Our third year was our last preclinical year, and we had to attend autopsies on a regular basis a few times a week.  My older brother, seven years earlier, was forced out of the autopsies on White subjects.  In 1967, we were the first group of Black students who could attend postmortems on White bodies, and the sun continued to rise in the east AND set in the west!

The worst diseases, usually poverty-driven, were amongst the Black patients, so we preferred their pathology rather than the White bodies with deaths from diseases of indulgence like heart attacks and strokes.  Sadly, Blacks had more fascinating afflictions like infections, rheumatic heart disease, amoebic liver abscesses, widespread parasitoses, hydatid disease, malnutrition, tuberculosis and a string of other nasties that provided us with excellent medical training.

I recall a young child riddled with round worms.  These fifteen centimetre long creatures normally live in the small intestine.  Occasional nasties manage to go up the bile duct towards the liver [In later years,I co-authored a paper on the ultrasound of a worm in the main bile duct].  This child had died because a few had gone up the bile duct.  The duct became infected [cholangitis], formed liver abscesses and one of the abscesses broke through into a vein, which allowed the worms to pass through to the heart and lungs via the blood stream.  Now that autopsy still haunts me.

Yes, the fruits of poverty were truckloads of diabolical diseases.  It was wonderful for keen medical students, but not so pleasant for the suffering masses with illnesses that thrived on adversity.  Even today I encourage medical students and young doctors to spend some time in an African hospital to really expand on their learning experience as they  would see diseases not seen in the more affluent New Zealander or Australian.

Our final three years were spent doing our clinical work

in the  Black half of Groote Schuur Hospital. —> Once again, apartheid graced us with the best training material in the world.  White students spent most of their time in the Black wards.  We operated in groups of about six students.  I don’t recall a single mixed group.  even our bridge playing sessions were never mixed. It’s still amazing that I got through my last two years when I consider the amount of bridge we played.  Maybe the work hard, play hard ethic started in those final years.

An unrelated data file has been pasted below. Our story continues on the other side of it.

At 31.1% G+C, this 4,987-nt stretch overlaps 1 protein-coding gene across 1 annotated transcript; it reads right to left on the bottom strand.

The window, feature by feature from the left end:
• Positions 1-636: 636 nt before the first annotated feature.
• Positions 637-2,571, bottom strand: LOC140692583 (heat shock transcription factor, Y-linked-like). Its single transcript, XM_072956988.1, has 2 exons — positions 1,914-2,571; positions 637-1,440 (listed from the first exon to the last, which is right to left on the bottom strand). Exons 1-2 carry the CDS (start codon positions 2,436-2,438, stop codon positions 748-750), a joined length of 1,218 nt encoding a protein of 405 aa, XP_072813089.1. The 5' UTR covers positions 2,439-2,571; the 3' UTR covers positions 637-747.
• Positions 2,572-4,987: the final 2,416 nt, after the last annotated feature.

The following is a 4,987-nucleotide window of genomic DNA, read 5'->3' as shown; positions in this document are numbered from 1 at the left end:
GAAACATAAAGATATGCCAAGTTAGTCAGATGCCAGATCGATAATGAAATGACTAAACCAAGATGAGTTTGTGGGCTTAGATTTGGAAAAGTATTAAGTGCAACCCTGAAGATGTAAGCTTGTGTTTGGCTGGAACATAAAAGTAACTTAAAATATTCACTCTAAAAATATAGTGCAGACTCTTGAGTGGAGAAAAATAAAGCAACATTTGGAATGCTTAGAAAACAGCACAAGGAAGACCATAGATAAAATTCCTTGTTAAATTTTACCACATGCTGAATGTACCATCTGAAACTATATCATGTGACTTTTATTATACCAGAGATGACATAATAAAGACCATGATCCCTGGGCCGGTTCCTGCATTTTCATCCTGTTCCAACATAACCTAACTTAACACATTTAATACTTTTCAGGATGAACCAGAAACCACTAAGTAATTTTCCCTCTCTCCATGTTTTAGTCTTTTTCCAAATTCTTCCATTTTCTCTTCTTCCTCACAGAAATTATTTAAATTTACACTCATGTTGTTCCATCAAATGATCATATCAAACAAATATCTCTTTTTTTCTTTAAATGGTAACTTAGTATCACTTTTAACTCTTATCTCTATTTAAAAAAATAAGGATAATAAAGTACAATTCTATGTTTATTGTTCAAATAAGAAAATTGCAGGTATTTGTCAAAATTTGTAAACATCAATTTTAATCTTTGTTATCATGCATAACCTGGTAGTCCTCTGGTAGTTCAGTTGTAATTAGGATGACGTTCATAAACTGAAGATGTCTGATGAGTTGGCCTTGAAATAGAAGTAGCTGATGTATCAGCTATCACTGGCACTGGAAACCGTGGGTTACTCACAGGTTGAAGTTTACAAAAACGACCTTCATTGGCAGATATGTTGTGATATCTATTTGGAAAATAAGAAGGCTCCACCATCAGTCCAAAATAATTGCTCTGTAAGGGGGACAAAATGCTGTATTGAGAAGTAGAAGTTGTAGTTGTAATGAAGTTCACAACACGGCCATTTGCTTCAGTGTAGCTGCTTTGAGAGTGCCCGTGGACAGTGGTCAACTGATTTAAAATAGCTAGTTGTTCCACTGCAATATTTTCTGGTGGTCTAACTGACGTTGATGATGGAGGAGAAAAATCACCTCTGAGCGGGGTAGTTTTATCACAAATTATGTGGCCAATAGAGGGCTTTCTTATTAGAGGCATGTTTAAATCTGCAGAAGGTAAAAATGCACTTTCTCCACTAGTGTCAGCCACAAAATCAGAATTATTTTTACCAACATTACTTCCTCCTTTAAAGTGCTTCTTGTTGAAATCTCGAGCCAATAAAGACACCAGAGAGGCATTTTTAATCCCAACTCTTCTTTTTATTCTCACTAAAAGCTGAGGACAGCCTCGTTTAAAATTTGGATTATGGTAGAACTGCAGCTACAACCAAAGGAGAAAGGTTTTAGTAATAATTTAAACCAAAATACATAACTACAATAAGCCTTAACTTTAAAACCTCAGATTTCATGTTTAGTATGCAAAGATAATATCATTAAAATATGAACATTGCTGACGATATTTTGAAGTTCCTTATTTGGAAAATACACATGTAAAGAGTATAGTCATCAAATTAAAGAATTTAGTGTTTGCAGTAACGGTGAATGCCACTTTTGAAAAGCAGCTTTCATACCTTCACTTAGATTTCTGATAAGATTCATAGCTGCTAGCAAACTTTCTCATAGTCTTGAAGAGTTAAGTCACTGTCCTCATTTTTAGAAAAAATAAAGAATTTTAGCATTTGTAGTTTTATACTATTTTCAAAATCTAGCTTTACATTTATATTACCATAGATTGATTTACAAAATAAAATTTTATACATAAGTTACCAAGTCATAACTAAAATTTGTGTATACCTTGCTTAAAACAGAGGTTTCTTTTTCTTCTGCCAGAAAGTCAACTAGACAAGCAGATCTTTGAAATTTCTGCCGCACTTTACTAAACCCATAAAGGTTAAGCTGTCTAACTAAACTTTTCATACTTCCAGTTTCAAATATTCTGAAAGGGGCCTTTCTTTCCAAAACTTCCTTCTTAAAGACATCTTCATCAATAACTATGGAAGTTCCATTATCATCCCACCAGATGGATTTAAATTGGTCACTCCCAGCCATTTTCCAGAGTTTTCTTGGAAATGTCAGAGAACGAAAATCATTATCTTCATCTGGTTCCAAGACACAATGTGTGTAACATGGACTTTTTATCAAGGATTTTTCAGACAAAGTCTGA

Coloured and Indian nurses could also work in these wards, so it was no surprise that six of our group of twenty-five eventually married nurses, myself included.

On graduation day, I could not understand why some of my Black colleagues stood for the playing of the national anthem.  Most of us remained seated, and so did our family members and friends. This was at one of the most liberal institutions in the country, and it was one small way in which we could show the finger to a system that denied so much to so many.

Of course, the separation of the races continued after we qualified and we could not do our internships in most of the hospitals where we had trained. We went to the older and smaller Somerset Hospital, well away from the best equipment and some of the best teachers and best patient material in the world.  Fortunately, we had a few staunch role models and mentors to show us the way.

Eventually, half of us qualified as specialists. In 1975, I was one of the first to do my specialist training at the eminent Groote Schuur Hospital [photo above]. Many years later, my professor of the day berated me for not thanking him for allowing me to train there.  Maybe I was ungrateful, but he could not understand that I regarded it as my right to be there, not a privilege.

On reflection, many of the daily experiences as a Black university student were character-forming.  For many people, they proved to be character-destructive.  Sadly, there were too many of the latter in a society with a severe tilting of a playing field that favoured a very privileged minority.